Monday, May 28, 2007

The History of Memorial Day

Originally known as Decoration Day, Memorial Day was a day set aside to honor the nation's Civil War casualties by decorating the soldier's graves.

Memorial Day was first widely observed on May 30, 1868 to commemorates the sacrifices of the Civil War soldiers. General John A. Logan of the Grand Army of the Republic, an organization of former soldiers and sailors proclaimed the following:

"The 30th of May, 1868, is designated for the purpose of strewing with flowers, or otherwise decorating the graves of comrades who died in defense of their country during the late rebellion, and whose bodies now lie in almost every city, village, and hamlet churchyard in the land. In this observance no form of ceremony is prescribed, but posts and comrades will in their own way arrange such fitting services and testimonials of respect as circumstances may permit."

At first observance of Decoration Day, in 1868, General James Garfield (it would be another 14 years until he would be President) spoke at Arlington National Cemetery. Afterwards, some 5,000 attendees helped to decorate the graves of the more than 20,000 soldiers from both the Union and Confederate soldiers buried there.

Many Northern and Southern cities and towns claim to be the birthplace of Memorial Day. Some of these include Columbus, Miss.; Macon, Ga.; Richmond, Va.; Boalsburg.; and Carbondale, Ill. However it is Waterloo, New York who officially holds this honor.

In 1966, President Lyndon Johnson, declared Waterloo, N.Y., the official birthplace of Memorial Day. Waterloo was chosen because it had first celebrated a similar holiday on May 5, of 1866, and had made the day an annual community-wide event, where businesses would close and the townsfolk would decorate the graves with flowers and flags.

After World War I, the observances of the day began to honor those who had died in any and all of the American Wars. In 1971, Congress declared Memorial Day a national holiday which was to be celebrated or observed on the last Monday in May. Veteran's Day, a similar observance is celebrated on November 11 each year. I'm not exactly sure what the difference is.

Today, like the original observance in 1868, Memorial Day is celebrated with a big to-do at Arlington National Cemetery. Small American flags are placed on each grave, and it is tradition that the president or vice-president to give a speech honoring the dead. A wreath is layed at the Tomb of the Unknown Soldier. About 5,000 people attend the ceremony annually.

Additionally, many Southern states set aside another day honoring the dead of the Confederates. It's usually called Confederate Memorial Day. I'm not sure why this day would be any different from Memorial Day or Veteran's Day, but it must not be that important because I've lived in Georgia for two years and have never noticed April 26 as being Confederate Memorial Day.

Mississippi and Alabama celebrate the day on the last Monday in April. North and South Carolina it is May 10. Louisiana and Tennessee, June 3. Texas is January 19. And finally, Virginia takes the cake by celebrating Confederate Memorial Day on the same day as the Federal issued Memorial Day, on the last Monday in May.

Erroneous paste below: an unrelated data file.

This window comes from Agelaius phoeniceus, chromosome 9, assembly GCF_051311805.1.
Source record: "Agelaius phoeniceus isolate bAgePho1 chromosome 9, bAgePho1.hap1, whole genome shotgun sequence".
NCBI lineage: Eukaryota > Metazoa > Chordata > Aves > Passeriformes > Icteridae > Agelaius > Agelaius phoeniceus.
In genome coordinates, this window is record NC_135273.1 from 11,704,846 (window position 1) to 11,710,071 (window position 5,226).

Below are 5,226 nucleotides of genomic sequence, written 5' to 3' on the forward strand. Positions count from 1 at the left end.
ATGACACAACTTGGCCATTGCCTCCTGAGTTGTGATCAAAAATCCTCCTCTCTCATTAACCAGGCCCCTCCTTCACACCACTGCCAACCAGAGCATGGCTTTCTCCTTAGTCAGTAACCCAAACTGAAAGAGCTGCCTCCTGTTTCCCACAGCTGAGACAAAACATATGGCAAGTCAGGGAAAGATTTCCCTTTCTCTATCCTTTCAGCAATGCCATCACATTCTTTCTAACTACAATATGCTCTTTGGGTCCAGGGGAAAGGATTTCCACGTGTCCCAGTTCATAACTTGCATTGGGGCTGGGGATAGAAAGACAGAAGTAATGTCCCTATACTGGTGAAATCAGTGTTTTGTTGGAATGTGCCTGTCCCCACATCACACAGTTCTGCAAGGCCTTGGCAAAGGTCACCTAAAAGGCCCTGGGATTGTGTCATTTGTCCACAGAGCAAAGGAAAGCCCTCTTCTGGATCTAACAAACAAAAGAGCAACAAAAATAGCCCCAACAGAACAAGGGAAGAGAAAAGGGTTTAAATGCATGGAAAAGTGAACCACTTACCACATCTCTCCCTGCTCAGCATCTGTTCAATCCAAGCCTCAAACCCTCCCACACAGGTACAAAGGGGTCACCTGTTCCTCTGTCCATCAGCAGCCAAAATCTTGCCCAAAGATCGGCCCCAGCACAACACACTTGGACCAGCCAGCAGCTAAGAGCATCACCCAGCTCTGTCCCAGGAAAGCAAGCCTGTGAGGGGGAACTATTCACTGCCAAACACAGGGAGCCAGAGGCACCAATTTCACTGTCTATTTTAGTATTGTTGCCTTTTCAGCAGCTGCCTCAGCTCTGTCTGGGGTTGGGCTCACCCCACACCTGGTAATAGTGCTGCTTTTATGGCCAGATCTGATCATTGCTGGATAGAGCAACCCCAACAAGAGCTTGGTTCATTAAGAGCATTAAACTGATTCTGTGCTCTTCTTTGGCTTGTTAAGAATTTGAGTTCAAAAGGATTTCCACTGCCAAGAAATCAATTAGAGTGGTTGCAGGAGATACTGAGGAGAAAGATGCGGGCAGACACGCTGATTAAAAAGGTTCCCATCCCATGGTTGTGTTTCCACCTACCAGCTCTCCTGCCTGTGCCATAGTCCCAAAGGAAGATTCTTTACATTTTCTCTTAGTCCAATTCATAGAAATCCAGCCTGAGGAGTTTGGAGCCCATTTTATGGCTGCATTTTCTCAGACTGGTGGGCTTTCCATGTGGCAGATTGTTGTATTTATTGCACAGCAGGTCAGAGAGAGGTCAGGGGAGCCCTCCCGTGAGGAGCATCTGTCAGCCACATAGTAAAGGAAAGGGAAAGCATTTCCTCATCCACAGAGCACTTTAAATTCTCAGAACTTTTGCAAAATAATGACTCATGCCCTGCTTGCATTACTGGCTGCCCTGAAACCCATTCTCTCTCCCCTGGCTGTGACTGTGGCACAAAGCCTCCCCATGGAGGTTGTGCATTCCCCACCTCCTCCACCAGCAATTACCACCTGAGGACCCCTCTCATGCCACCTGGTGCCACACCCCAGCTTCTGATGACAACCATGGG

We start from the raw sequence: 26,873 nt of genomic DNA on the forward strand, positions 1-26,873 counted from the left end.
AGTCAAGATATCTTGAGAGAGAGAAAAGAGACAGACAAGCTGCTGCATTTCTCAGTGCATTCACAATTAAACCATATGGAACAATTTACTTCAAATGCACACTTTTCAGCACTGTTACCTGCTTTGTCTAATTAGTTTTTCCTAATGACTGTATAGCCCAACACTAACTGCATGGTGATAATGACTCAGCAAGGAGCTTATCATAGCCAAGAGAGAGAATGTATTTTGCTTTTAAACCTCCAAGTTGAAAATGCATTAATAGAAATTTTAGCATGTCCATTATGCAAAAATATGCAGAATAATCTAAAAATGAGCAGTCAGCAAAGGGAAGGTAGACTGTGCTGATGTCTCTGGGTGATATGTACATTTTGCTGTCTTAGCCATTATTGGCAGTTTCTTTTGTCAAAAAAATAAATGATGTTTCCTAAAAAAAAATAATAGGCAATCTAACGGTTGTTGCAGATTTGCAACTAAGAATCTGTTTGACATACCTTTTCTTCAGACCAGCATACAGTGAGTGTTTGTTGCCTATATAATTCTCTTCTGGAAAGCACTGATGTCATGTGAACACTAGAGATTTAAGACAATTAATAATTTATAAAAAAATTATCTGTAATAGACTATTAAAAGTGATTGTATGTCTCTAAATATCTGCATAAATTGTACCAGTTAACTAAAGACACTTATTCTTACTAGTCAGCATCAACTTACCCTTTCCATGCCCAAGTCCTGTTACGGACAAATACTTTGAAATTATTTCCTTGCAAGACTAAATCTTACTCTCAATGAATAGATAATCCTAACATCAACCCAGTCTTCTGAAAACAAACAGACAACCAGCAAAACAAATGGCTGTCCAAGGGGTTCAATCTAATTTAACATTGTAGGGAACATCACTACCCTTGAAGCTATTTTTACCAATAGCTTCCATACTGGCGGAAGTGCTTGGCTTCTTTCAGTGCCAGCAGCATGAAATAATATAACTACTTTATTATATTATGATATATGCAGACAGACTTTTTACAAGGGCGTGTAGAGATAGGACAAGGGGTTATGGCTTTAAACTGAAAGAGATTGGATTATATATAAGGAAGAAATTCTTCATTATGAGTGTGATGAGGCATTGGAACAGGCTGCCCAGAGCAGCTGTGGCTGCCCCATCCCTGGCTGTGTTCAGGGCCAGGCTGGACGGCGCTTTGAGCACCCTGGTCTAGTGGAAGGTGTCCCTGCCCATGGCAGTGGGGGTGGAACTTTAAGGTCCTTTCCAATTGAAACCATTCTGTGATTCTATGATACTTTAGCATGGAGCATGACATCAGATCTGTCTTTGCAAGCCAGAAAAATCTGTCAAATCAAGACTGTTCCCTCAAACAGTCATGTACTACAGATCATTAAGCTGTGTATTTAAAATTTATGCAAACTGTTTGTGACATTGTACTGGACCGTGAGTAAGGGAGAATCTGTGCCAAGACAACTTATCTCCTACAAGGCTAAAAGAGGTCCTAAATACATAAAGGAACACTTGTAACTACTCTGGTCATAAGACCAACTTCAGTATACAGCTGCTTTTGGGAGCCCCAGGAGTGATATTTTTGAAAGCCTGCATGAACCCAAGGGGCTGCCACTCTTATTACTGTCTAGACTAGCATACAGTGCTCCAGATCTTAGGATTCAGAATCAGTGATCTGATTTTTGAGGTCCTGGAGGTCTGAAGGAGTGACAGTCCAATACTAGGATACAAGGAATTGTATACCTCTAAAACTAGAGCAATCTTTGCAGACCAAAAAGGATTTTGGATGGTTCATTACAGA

That is it that the famous Virginian, Robert E. Lee said? Something about my state before my country. State before the country is the reason the Articles of Confederation failed... but that is for another time.

Even if you don't agree with our current conflict in Iraq, or if you were against our involvement in Vietnam. If you're still confused about our involvement in Korea, or agree with isolationism in World War I. Or have sour taste in your mouth about World War II. Even if you're a pacifist through hand through... today is a time to honor those that have died. Some are heroes, some are schleps. Many were suckered into going to war. Many were too scared to dodge the draft. Some want to be there. Some don't.

All of them are to be honored.

Thank you to each and every person who's had a hand in protecting the freedoms of Americans, the Vietnamese, the Koreans, the Iraqis. Those that rid the world from Hitler and Mussolini. The ones who died protecting southern culture, or fighting for the equality of all men.

Thank you.


Wednesday, May 23, 2007

Lincoln On Leadership: Circulate Amongst the Troops

I'm in the process of reading a pretty good book for executives and historians alike. It discusses executive strategies in leadership using Abraham Lincoln's approach. You'll learn a lot about the person underneath the Stovepipe hat and even more about the person reading the book (Yes, you!)

The first chapter's advice is to " Get out of the Office and Circulate among the Troops".

Lincoln surely did this. Often times Lincoln would be found with the troops, riding his horse through the ranks, amidst a background of cheers and applause. Lincoln found that casual contacts with "subordinates" was as important as formal meetings. He believed that people would feel less intimidated and be more open when in a relaxing atmosphere, as opposed to closed up in a meeting room.

Lincoln was known for motivating the troops by telling them his long term vision of the United States. From this, the troops would see the big picture and understand their role in that picture. Giving someone a sense of importance is a motivating factor which is very effective.

The picture to the right shows Lincoln who came to Antietam after the Battle of Bull Run to fire General McClellan. The picture shows Lincoln amongst the troops after the battle. Surely, Lincoln could have fired McLellan via telegram. But Lincoln is a stand up guy and probably used this as a way not to show panic amongst the troops.